Wednesday, September 23, 2009
Sinkin' In The Bathtub (Sept. 1930)
This is the very first official Looney Tune. It features Bosko and his girlfriend, Honey. The cartoon begins with Bosko whistling the song Singin' In The Bathtub. Now would be an appropriate time, then, to discuss the purpose of these cartoons. I know that many people who would be interested in a blog like this might already know this, but for those of you who have never looked any deeper into cartoons than deciding wheter or not they are funny (a valid pursuit), here is the deal. The primary purpose for the Looney Tunes, and even more the Merrie Melodies was to:
A. Fill a 6-7 min. time slot before the feature
B. Promote music in the Warner music catalog
It amazes me how this simple money-making motive guided the art that would be cartoon shorts. There is no denying that even long after the pretext of promoting particular songs was forgotten, the Warner shorts ( and really all shorts) centered around music. In the hands of Carl Staling and the others, the music is an essential aspect of not only the story, but the comedy.
So, the cartoon: Bosko is whistling his song, and playing his surroundings as instruments. The music gets so exciting that the bathtub itself begins to dance, spreading toilet-paper confetti all over the place. After deciding that he is clean enough, Bosko points the shower out the window and "surfs" down to the yard - just like everyone else.
His car isn't in the garage, oh no, it's in the outhouse, the need of which is a little lost on me since it is apparent that Bosko has indoor plumbing. Maybe it's an outhouse just for the car, that must be it, I personally would never trust my car with a key to my house. He would constantly be coming in at three in the morning with the worst gas (yes, I went there, I made that horrible pun. I hope you understand - I had no choice)
After driving to Honey's, Bosko tries to suprise here with the flowers he picked (and played) on the way. He is frustrated in his wooing by a goat who eats the flowers. He the begins to cry (to music mind you, he cries in time to the music - could you do that? - in such distress? could you? I don't think so). When Honey says that she still loves him, proving that she is not nearly as shallow as one might think, Bosko immediately becomes his happy self.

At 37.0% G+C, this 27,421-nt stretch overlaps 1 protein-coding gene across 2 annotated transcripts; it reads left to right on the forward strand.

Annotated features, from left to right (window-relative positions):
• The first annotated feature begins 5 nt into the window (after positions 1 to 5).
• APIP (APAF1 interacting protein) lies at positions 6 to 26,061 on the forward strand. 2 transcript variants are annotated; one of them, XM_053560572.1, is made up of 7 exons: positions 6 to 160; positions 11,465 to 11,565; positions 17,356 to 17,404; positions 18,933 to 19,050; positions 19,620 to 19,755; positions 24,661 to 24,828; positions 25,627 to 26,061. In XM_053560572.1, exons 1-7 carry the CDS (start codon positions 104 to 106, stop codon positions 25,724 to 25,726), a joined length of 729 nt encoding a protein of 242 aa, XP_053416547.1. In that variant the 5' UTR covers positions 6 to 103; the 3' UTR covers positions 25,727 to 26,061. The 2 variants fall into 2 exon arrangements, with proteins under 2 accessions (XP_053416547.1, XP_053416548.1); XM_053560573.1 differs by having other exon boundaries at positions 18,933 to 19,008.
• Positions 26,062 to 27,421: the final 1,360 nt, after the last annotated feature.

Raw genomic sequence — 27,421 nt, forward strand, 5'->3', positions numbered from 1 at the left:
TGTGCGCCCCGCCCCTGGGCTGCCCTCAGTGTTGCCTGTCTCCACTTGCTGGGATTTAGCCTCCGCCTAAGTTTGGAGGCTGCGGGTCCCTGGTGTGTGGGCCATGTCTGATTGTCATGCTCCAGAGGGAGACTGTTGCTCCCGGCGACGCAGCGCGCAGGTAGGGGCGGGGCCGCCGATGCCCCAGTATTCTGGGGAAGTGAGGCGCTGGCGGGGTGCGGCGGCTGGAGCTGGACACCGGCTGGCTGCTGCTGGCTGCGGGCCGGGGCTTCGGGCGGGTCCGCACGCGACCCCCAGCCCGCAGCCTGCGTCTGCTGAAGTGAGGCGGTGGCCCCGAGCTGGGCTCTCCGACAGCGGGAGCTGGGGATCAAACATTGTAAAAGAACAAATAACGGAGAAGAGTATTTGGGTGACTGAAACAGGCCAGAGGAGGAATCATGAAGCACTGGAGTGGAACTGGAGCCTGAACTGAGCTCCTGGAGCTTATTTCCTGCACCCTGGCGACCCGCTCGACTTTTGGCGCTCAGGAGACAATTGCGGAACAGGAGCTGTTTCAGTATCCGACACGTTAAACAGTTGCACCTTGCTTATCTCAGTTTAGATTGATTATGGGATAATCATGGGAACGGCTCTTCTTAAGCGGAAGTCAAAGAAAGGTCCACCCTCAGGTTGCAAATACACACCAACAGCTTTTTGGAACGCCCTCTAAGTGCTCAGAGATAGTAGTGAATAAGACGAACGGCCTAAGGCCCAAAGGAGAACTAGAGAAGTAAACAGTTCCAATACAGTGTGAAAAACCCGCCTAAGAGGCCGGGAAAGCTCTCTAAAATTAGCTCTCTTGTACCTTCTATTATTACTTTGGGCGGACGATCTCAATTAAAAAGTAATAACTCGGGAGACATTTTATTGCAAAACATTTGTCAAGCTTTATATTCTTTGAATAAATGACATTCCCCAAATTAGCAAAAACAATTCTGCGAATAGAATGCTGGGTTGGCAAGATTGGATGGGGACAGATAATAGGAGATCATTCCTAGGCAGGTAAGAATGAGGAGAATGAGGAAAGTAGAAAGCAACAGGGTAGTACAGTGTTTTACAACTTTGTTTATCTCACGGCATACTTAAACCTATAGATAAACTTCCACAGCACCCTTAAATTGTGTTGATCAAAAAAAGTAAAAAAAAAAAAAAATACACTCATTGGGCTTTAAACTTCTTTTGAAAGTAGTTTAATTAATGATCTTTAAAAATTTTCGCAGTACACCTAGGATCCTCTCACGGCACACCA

I don't know if this cartoon has the first instance of an impromptu xylophone, I doubt it, but this is certainly genesis for the Warner studio. The first example is the wooden plank sidewalk. This, certainly is form following function, it just looks too much like the instrument. They HAD to use it as xylophone, it looked like a much better xylophone than sidewalk anyway.
After dumping her bathwater into Bosko's saxophone, Honey proceeds to dance on the bubbles he produces. The bubbles also make music as she pops them. It is impressive enough that she is able to remain airborne on nothing but floating soap, but also use the occasion for music making is impressive.
Another first for Warner in the cartoon cliches department is Bosko splitting into a bunch of little Boskos after falling out of the car. By today's standards it seems so obvious that this is the correct effect, that it makes me wonder if there was anyone in the room that had some other, maybe greater idea, that was shot down and is now lost to history.
After a long and truly unfunny runaway car scene, Bosko and Honey end up in a pond, in a bathtub, with cat-tails for mallets (or whatever you play xylophones with) and lily-pads for an instrument, with which they reprise our theme. When the end card comes up, Bosko shouts "That's All Folks" thus beginning a long and glorious tradition - to quote Vizzini.
Well, that's all I have for this one, and it looks like it may be too much. I will probably post more of these before I get any comments, but go ahead and let me know if I ramble too much.